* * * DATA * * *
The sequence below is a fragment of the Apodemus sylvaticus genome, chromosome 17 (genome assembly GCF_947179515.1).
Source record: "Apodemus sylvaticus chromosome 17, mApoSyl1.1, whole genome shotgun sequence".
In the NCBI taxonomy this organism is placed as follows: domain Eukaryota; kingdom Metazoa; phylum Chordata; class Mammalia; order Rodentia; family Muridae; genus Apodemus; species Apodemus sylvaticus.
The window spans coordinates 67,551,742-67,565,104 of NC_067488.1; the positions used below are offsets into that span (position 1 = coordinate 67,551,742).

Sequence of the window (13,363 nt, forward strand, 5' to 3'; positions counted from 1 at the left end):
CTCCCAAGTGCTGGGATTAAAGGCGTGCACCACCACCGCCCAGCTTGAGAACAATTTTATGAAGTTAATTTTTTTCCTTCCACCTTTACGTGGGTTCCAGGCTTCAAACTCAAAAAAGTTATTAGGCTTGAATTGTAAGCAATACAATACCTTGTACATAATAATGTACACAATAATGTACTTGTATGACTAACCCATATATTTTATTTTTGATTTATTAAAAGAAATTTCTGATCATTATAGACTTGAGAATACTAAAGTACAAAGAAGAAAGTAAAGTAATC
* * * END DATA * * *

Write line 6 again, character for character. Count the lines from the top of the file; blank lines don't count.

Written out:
CTCCCAAGTGCTGGGATTAAAGGCGTGCACCACCACCGCCCAGCTTGAGAACAATTTTATGAAGTTAATTTTTTTCCTTCCACCTTTACGTGGGTTCCAGGCTTCAAACTCAAAAAAGTTATTAGGCTTGAATTGTAAGCAATACAATACCTTGTACATAATAATGTACACAATAATGTACTTGTATGACTAACCCATATATTTTATTTTTGATTTATTAAAAGAAATTTCTGATCATTATAGACTTGAGAATACTAAAGTACAAAGAAGAAAGTAAAGTAATC